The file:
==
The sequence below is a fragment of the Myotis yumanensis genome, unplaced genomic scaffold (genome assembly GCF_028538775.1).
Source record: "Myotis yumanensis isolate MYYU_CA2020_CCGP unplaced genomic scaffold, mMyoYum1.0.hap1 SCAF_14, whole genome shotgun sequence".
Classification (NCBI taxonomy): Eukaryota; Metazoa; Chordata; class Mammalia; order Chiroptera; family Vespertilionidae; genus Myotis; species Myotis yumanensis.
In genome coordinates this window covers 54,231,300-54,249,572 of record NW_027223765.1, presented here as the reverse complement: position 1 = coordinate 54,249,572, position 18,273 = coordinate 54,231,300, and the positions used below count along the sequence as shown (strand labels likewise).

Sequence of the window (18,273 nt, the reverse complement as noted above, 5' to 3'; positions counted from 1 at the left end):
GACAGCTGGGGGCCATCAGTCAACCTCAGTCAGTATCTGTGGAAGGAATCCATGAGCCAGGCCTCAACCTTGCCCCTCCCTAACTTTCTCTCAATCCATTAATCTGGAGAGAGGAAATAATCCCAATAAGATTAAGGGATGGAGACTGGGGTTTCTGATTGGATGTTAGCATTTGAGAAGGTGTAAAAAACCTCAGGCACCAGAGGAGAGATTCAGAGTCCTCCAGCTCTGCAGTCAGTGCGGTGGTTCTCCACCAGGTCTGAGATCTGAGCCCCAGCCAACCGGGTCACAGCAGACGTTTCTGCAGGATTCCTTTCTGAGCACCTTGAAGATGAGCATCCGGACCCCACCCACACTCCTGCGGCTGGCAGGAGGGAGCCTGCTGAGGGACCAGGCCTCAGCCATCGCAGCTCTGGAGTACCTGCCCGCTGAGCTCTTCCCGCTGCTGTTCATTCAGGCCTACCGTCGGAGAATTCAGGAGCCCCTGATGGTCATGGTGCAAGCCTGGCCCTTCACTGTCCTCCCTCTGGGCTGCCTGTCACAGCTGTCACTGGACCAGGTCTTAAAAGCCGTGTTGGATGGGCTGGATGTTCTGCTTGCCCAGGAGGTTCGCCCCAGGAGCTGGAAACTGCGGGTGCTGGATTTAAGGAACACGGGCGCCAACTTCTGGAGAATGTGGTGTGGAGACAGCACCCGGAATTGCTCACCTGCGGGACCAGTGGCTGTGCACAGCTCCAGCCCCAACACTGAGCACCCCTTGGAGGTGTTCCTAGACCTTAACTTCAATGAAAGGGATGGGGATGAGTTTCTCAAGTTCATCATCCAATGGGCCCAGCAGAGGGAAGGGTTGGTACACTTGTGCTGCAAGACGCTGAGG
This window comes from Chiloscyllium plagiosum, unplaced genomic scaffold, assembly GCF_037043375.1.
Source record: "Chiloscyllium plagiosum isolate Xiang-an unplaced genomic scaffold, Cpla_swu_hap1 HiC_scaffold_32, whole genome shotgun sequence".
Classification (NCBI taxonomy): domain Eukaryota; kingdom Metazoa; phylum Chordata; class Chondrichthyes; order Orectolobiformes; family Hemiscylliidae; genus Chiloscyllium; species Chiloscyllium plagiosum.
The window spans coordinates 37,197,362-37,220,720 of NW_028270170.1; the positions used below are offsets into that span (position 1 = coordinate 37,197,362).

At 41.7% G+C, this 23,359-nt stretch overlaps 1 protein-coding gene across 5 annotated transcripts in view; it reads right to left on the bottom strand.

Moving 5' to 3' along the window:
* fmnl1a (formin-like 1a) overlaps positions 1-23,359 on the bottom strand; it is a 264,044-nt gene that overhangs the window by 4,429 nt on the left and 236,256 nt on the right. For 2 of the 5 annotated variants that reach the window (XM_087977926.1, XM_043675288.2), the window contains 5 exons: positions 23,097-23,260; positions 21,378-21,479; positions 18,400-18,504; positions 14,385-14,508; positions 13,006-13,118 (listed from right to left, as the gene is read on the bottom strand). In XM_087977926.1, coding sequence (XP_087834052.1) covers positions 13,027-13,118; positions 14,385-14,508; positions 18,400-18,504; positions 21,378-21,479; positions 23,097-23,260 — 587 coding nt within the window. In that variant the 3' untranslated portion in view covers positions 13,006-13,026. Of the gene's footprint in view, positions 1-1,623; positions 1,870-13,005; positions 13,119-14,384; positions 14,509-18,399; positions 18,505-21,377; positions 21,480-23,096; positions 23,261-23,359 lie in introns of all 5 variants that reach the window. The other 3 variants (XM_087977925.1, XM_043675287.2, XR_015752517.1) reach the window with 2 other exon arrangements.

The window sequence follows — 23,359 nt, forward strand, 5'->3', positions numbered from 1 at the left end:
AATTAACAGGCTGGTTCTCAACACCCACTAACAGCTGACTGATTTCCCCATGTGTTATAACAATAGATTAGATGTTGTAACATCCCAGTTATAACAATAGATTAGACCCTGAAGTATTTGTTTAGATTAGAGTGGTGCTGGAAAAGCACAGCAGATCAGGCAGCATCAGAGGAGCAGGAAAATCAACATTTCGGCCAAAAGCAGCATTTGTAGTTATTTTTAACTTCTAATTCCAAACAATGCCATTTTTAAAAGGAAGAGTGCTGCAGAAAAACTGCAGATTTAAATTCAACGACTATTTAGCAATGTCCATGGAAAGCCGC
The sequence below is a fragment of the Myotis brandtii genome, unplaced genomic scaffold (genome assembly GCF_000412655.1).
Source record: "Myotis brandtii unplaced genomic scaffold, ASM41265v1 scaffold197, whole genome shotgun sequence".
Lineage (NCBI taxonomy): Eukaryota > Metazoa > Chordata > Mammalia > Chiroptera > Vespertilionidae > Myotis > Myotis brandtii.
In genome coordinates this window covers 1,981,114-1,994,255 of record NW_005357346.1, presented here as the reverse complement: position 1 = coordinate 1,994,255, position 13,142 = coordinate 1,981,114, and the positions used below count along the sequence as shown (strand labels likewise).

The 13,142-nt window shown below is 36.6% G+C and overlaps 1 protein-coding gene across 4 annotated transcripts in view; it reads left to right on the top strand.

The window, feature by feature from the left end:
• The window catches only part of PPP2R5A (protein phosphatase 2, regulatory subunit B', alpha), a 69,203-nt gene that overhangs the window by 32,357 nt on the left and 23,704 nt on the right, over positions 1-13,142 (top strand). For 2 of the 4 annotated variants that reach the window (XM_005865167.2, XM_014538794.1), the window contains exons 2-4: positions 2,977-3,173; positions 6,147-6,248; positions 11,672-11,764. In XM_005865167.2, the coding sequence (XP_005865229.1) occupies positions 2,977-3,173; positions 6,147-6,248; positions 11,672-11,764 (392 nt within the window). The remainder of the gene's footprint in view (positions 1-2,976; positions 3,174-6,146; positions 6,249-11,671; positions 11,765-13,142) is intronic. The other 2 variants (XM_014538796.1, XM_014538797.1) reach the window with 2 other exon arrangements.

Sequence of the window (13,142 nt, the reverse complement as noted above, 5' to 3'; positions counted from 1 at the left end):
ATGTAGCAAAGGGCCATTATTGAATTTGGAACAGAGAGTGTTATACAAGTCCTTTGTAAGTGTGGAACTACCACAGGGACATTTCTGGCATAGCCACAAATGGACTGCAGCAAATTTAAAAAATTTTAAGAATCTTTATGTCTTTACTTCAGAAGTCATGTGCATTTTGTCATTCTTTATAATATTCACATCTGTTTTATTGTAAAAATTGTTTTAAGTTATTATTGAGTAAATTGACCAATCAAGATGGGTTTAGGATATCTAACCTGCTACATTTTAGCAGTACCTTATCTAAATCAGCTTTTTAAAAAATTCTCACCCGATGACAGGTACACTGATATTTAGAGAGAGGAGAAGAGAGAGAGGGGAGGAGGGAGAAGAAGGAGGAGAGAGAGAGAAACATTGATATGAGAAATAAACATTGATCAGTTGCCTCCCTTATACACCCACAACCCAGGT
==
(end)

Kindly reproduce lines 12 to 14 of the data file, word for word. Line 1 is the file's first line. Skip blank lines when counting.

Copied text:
Moving 5' to 3' along the window:
* fmnl1a (formin-like 1a) overlaps positions 1-23,359 on the bottom strand; it is a 264,044-nt gene that overhangs the window by 4,429 nt on the left and 236,256 nt on the right. For 2 of the 5 annotated variants that reach the window (XM_087977926.1, XM_043675288.2), the window contains 5 exons: positions 23,097-23,260; positions 21,378-21,479; positions 18,400-18,504; positions 14,385-14,508; positions 13,006-13,118 (listed from right to left, as the gene is read on the bottom strand). In XM_087977926.1, coding sequence (XP_087834052.1) covers positions 13,027-13,118; positions 14,385-14,508; positions 18,400-18,504; positions 21,378-21,479; positions 23,097-23,260 — 587 coding nt within the window. In that variant the 3' untranslated portion in view covers positions 13,006-13,026. Of the gene's footprint in view, positions 1-1,623; positions 1,870-13,005; positions 13,119-14,384; positions 14,509-18,399; positions 18,505-21,377; positions 21,480-23,096; positions 23,261-23,359 lie in introns of all 5 variants that reach the window. The other 3 variants (XM_087977925.1, XM_043675287.2, XR_015752517.1) reach the window with 2 other exon arrangements.

The window sequence follows — 23,359 nt, forward strand, 5'->3', positions numbered from 1 at the left end: